Commissioning tests: how long do they take to write?

How long does it take to write a set of commissioning test procedures? The quick answer is the same as the answer to “How much does it cost to commission a building?” It depends on the size of the project and its complexity.

One way I try to answer this question is by addressing the concept of “commissioning light, medium or heavy.” Commissioning light is typically a lower budget project, such as a small elementary school; commissioning heavy, on the other end of the scale, is more complex, such as a data center.

A set of tests for a small project might take anywhere from a couple of days to as much as a week or two to write. A comprehensive set of tests for a data center could take a team of test writers 4-8 weeks, or more.

So, one factor that affects test writing time is the size and complexity of the project. Another factor is the actual scope of the tests. For example, test writer A may consider the testing of a VFD to be complete if it is proven to operate automatically from the BMS and maintain setpoint, while test writer B may want to also have the VFD demonstrated in various manual modes. Or, test writer A may be satisfied to see the chillers all come ON, stage correctly and hold setpoint, while test writer B may include capacity testing under various load conditions.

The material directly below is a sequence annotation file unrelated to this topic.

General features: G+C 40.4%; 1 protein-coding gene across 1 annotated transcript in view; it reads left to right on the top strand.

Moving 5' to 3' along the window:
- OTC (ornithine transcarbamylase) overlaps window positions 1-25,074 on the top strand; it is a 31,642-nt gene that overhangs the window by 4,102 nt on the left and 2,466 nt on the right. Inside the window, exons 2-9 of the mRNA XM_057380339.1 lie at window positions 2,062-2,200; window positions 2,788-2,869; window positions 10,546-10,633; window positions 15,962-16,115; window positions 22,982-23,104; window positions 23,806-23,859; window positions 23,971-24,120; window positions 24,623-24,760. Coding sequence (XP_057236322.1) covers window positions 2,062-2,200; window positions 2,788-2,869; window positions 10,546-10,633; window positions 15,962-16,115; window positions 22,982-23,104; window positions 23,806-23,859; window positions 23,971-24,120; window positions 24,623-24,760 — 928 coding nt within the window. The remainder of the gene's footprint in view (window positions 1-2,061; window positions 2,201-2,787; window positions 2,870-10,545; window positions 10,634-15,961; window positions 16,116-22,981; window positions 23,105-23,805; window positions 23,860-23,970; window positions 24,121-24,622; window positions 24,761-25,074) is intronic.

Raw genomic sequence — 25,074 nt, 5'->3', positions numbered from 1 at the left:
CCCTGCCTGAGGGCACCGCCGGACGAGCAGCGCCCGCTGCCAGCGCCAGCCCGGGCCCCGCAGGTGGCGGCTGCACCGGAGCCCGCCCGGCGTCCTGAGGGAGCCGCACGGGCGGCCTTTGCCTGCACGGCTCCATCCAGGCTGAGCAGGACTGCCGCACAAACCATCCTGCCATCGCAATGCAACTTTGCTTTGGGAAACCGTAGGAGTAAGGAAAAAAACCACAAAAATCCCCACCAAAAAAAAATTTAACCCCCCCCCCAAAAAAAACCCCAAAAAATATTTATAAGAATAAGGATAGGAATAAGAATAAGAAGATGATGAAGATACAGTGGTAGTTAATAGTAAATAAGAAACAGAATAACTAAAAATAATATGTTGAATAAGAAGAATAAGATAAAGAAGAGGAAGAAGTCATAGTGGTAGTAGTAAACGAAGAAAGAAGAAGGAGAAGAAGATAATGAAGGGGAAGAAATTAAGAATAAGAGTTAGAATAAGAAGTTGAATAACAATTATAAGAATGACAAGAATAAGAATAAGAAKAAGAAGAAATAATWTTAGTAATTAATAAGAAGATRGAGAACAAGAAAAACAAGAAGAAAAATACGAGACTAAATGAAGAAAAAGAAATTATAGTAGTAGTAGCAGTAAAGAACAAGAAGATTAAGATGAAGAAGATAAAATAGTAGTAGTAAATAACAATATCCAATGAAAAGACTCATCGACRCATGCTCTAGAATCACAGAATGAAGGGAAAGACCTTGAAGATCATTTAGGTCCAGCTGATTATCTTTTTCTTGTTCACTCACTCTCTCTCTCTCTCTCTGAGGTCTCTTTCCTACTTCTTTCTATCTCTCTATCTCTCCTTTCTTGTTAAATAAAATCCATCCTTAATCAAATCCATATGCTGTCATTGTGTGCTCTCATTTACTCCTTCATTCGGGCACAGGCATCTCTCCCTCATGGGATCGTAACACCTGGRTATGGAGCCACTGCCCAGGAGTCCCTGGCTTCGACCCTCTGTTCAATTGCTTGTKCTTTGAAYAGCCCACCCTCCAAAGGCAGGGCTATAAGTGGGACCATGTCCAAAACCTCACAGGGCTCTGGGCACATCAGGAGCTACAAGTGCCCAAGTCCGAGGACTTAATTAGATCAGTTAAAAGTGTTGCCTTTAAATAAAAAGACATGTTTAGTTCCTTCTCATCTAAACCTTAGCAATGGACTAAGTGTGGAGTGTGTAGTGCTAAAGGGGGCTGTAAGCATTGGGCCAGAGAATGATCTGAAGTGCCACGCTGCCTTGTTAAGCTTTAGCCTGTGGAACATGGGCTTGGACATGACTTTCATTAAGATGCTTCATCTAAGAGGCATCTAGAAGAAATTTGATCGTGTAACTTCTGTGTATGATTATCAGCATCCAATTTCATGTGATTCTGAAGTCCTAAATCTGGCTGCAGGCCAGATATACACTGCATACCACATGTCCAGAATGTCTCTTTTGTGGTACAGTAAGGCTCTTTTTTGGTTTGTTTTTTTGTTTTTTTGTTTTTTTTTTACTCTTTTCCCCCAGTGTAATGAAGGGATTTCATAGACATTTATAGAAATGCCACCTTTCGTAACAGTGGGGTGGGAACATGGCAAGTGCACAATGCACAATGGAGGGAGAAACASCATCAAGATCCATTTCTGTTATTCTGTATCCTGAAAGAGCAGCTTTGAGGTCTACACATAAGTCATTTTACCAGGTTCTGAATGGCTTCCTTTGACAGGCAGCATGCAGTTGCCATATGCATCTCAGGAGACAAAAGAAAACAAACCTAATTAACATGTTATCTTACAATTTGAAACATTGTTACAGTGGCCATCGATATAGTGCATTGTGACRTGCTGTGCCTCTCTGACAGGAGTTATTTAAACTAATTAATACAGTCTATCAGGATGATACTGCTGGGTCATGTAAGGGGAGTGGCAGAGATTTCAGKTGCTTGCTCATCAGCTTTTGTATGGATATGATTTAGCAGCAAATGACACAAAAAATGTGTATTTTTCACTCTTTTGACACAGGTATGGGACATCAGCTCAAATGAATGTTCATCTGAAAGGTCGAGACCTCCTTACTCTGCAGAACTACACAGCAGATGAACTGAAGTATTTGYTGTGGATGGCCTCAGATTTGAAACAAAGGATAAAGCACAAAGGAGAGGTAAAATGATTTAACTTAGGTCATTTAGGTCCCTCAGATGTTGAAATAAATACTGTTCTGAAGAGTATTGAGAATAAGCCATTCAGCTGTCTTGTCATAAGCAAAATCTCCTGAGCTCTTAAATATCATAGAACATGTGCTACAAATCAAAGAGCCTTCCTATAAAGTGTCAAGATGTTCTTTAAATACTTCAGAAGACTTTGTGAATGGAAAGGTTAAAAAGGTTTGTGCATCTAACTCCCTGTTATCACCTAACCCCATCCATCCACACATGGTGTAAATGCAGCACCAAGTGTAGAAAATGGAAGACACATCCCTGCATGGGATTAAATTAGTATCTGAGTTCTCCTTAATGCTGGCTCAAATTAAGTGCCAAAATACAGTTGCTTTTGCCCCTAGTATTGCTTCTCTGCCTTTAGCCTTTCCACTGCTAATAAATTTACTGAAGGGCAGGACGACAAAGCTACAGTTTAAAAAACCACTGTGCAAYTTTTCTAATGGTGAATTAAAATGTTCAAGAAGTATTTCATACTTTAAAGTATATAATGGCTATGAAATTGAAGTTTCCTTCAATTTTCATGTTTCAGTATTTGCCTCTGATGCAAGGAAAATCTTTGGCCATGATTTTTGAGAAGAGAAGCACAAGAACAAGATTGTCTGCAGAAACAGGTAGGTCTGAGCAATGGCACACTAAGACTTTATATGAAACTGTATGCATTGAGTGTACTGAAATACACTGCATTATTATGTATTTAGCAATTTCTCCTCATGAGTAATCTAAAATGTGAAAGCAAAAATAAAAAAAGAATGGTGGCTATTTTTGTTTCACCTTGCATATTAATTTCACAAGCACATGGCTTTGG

Project specifications, including many commissioning specifications, don’t always make these distinctions. In those cases, the test writer and the commissioning firm may be faced with a choice: what’s the maximum value they can provide for the budget that's available?

One of the pitfalls that concern commissioning firms is luxury car expectations on a used car budget. Test writing is one of those areas that can be far more elusive to quantify than buying a ceiling diffuser, pump or light switch – all things that can be thoroughly described in a data sheet. On the other hand, ask six commissioning people what the single most important part of an air handler test is, and you will likely get six different answers.

Ultimately, however, the objective is simple: does it work? That’s what the tests are out to prove.

In any case, commissioning tests should always include “The Six Attributes of Good Commissioning Documentation.” Make sure your tests incorporate these attributes, and that each test is thorough enough that a person with a reasonable amount of experience could administer or perform them. 

Sample Chiller Tests - are these tests light, medium or heavy?

Many other Sample Chiller Tests (scroll down) - do they meet the six attributes?